As expected, April is retconed from a buxom red head in to a more humble and geeky teenage sidekick who thankfully never annoys. She can make mistakes, but quite often she proves to be more mature and focused than the four turtles whom are trained as ninjas by their master Splinter. The new April is a mix of Nancy Drew and Lois Lane, a young go getter who often teams with the group to uncover mysteries and fight enemies, and is also on the path to find out where her father was taken to, after being kidnapped by the Kraang.
It also helps that April is voiced by the wonderful Mae Whitman. Most recently heard voicing Kitara in another Nickelodeon hit “Avatar: The Last Airbender,” she returns in full force as the voice of reason and love for the four brothers. What the series aces above all else that was most anxious for them to re-visit is the relationships between the brothers and master Splinter.
The series strongest point in terms of writing is the character chemistry, and the relationships between the four brothers is fantastic with moments of heart ache, growing, and pure hysterics. Once again Leonardo is the oldest brother tasked with leading his brothers due to he being the most noble ninja, while Raphael is a brutal no nonsense ninja anxiously trying to become the leader. Donatello is once again the lovable tech geek who advances the group’s weaponry over the course of the series and forms an adorable infatuation for April.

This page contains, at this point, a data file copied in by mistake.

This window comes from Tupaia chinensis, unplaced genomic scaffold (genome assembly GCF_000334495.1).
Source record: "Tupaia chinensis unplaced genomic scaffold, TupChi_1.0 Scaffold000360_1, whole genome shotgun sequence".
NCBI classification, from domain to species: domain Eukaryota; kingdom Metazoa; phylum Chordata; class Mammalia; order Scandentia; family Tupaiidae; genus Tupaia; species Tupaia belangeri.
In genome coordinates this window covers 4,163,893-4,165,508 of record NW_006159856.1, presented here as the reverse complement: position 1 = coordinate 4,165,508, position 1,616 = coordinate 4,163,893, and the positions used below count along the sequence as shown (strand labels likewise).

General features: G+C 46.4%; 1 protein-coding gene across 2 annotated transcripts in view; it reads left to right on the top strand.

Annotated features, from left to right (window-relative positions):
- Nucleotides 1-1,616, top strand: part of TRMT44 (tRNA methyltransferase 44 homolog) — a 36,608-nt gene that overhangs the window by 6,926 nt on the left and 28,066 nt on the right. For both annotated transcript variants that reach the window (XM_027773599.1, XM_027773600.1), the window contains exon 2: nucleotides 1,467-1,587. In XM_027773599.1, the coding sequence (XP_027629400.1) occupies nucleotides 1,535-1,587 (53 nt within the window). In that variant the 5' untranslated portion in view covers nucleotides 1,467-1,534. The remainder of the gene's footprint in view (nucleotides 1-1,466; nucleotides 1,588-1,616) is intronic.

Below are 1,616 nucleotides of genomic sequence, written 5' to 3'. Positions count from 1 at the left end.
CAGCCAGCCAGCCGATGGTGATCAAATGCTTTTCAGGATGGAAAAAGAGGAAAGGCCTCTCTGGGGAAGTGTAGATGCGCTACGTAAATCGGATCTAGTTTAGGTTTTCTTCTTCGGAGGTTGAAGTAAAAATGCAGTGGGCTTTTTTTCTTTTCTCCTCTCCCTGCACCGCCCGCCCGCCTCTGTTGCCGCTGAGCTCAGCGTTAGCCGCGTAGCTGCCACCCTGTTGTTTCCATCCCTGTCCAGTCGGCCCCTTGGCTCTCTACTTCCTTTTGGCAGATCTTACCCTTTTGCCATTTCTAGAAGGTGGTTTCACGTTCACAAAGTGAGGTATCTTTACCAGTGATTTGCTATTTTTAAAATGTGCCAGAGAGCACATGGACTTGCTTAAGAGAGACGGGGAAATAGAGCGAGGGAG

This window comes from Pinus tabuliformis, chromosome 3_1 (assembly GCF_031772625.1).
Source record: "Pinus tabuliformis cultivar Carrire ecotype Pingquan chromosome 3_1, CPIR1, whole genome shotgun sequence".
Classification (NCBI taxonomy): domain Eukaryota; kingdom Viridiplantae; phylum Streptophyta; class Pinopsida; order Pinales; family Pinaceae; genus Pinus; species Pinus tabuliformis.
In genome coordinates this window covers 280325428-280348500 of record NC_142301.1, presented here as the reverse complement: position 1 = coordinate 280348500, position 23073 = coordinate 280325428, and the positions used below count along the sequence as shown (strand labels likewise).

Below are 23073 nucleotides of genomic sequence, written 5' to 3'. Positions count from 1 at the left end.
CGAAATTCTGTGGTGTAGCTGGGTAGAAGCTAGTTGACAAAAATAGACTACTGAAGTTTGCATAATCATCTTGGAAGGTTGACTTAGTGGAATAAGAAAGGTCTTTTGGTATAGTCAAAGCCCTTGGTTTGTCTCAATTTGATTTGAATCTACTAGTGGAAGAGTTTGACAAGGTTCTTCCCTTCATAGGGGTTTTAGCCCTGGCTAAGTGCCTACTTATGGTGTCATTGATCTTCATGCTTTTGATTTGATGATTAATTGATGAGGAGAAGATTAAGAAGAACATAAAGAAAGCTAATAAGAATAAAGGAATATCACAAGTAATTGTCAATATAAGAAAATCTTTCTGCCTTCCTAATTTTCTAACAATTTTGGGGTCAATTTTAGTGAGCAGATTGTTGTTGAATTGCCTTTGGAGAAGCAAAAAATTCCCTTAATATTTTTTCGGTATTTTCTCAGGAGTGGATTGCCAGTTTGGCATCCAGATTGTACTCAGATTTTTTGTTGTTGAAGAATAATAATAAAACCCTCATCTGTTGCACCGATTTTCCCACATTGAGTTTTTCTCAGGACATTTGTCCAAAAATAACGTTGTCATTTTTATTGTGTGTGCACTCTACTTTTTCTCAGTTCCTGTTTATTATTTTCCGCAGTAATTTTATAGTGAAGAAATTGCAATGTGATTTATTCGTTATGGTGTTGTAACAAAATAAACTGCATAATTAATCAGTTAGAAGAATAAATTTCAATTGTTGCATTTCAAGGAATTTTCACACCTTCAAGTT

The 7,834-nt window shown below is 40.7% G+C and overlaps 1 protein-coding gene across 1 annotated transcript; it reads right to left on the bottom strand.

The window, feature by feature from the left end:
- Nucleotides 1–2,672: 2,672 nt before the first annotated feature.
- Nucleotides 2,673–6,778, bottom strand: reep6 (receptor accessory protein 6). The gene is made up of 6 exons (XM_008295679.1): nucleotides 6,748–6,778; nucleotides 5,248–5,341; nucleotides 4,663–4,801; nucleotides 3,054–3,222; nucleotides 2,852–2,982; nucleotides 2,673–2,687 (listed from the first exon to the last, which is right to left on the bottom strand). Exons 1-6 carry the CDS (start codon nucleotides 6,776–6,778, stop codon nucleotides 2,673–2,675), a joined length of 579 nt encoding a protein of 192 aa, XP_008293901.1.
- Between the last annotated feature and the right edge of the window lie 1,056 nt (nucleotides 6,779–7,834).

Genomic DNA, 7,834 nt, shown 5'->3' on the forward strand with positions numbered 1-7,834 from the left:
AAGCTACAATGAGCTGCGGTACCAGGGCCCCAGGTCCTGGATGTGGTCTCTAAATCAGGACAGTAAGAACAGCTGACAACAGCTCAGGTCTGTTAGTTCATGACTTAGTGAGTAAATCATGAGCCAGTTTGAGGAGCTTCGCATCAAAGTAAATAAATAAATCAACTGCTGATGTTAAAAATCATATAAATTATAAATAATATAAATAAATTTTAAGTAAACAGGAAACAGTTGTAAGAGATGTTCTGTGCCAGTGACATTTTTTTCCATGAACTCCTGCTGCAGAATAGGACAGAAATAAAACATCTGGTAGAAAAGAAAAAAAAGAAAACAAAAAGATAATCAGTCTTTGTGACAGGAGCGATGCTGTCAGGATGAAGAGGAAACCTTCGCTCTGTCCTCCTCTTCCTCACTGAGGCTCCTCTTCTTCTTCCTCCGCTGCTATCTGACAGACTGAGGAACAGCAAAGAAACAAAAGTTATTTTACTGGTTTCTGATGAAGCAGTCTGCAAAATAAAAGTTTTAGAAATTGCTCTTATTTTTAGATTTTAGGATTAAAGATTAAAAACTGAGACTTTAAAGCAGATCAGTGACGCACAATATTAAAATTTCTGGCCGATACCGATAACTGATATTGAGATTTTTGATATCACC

The best redo of the series is Michelangelo. Still the surfer dude with bubble brain, actor Greg Cipes takes over as the goofy hipster who approaches life with laughs and quick one-liners, but is always there to take on evil when it threatens his family. Michelangelo’s focus has been a highlight of the series. While the other three brothers are excellent, Mikey’s growth has been entertaining as he’s learned about humanity, the benefits of friendship, and often sees things about the world that his other three siblings don’t or refuse to. In one episode he bonds with a violent half man half alligator and intends on turning the beast in to an ally and friend when everyone else insists he’s being foolish.
Jason Biggs and Sean Astin are wonderful as Leonardo and Raphael, often bickering and battling for leadership of the group, while the great Rob Paulsen returns to the Turtle legacy playing Donatello this time around, instead of Raphael. There’s also some fine touches in the animation department where the turtles are characters and not so much similar turtles with color coded masks. Donatello has a hilarious gap between his teeth that often shows when he grins, Raphael has a lightning shaped crack in his shell that signals many battles, and Michelangelo has freckles. Leo for the most part is defined by his katanas, and garners much of his leading tactics by a cheesy sci-fi show reminiscent of “Star Trek” which is a consistent gag I love.